Women are breakimg barriers in agriculture despite the challenges they are facing. Amon them is Madam Yemisi Iranloye who lives in Alayide Village, Ado-Awaye, Iseyin Local Government, Oyo State. But it doesn’t take too long to discover that she has a remarkable story to tell.
A cassava farmer, she started cultivating on about 10,000 hectares of land and expanded to cassava processing and established a starch factory at Alayide Village.
The factory has a capacity to process over 50 tonnes of cassava daily.
For starters, as well as small farmers, Madam Iranloye, the chief executive, Psaltry International, is one of the women playing in the cassava big league.
She has on her company’s payroll over 200 workers, contract staff and labourers engaged in tending the cassava farms as well as many farmers engaged in her out-grower scheme. Madam Iranloye is making wealth, farmers that had been consigned to the backwaters of poverty because they planted cassava.
From the beginning, her business was established with farmers’ welfare at heart. She produces high quality cassava and runs an efficient business. She earns a decent guaranteed income for her produce, and participates in the way the produce is brought to the market and in educating others.
She is involved in administering the money flowing back into the cassava communities from farming –money that pays for clean water well, and new farming equipment. There is an infectious confidence about her today. Her story showed the difference farming can make to communities.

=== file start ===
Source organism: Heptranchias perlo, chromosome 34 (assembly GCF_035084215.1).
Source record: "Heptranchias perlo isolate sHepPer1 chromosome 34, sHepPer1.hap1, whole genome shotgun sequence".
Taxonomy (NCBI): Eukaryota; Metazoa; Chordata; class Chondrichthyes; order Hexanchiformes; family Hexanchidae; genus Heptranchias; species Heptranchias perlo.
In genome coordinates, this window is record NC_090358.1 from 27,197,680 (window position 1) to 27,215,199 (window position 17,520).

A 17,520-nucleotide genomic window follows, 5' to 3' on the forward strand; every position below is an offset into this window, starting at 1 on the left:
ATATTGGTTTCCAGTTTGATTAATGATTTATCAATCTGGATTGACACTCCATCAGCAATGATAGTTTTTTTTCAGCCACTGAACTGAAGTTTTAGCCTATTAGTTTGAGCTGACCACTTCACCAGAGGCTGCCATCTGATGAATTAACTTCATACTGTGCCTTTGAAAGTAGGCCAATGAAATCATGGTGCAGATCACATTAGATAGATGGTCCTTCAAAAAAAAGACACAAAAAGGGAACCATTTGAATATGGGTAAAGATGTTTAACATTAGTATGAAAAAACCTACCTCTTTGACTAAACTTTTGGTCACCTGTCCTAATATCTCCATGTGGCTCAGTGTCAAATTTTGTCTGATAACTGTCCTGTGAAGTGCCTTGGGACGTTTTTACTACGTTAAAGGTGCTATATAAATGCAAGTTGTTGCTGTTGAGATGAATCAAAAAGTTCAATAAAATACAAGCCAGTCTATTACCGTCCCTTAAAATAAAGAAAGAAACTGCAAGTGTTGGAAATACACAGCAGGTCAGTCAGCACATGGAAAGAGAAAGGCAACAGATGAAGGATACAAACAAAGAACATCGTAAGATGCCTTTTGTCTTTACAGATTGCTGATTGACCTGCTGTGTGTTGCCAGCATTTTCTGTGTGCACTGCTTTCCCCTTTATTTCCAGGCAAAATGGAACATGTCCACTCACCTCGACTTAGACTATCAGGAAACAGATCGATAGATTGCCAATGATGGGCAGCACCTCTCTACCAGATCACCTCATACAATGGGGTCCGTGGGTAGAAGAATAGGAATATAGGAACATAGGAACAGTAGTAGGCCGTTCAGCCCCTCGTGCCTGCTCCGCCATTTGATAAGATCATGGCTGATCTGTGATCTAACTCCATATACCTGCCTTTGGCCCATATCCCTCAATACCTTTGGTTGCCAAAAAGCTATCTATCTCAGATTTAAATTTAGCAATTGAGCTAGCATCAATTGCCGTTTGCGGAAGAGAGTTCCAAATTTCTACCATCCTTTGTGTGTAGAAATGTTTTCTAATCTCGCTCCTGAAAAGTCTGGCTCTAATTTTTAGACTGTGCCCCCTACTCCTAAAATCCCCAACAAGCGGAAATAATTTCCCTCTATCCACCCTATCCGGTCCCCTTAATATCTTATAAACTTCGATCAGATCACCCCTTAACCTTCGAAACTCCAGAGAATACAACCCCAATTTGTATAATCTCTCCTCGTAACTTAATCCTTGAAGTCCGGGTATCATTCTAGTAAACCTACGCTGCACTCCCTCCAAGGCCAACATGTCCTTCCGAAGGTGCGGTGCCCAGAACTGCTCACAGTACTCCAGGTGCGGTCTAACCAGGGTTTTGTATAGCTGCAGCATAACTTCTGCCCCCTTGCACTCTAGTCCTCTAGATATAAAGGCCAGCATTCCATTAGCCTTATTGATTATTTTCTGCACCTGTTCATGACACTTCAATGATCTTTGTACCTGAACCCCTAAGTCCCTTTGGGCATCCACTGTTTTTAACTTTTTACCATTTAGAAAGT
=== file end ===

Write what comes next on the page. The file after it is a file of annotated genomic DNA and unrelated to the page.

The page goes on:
She is focused on improving agriculture with modern innovations and involvement of women. Her goal is to educate and empower women. She also empowers women to make decisions in agricultural activities and educate them about the various government programmes and schemes that are beneficial to them. If given financial support, she believes that small-scale growers could transform into major farmers with high incomes.
Women face many challenges that preclude them from owning or managing land and other assets. But she overcame such challenges as erratic weather, poor seeds, expensive fertiliser and a lack of advice and others.
Cynthia Mosunmola Umoru is another trailblazer. Currently, Technical Adviser, Youth & Gender, Federal Ministry of Agriculture and Rural Development (FMARD) Federal Ministry of Agriculture and Rural Development (FMARD), a lot of corporate women farmers look up to her. She has spent the last 10 years building her entrepreneurial career in agriculture. She started Honeysuckles PTL Ventures straight out of college, and today the business is engaged in farming, food processing and distribution. The company runs its flagship retail outlet Farmshoppe in Ikeja, Lagos offering a wide range of farm produce, including poultry products, eggs, snails, cat fish and vegetables.
She is very hard working and is determined to help change the fortunes of others as well.
Credit: The Nation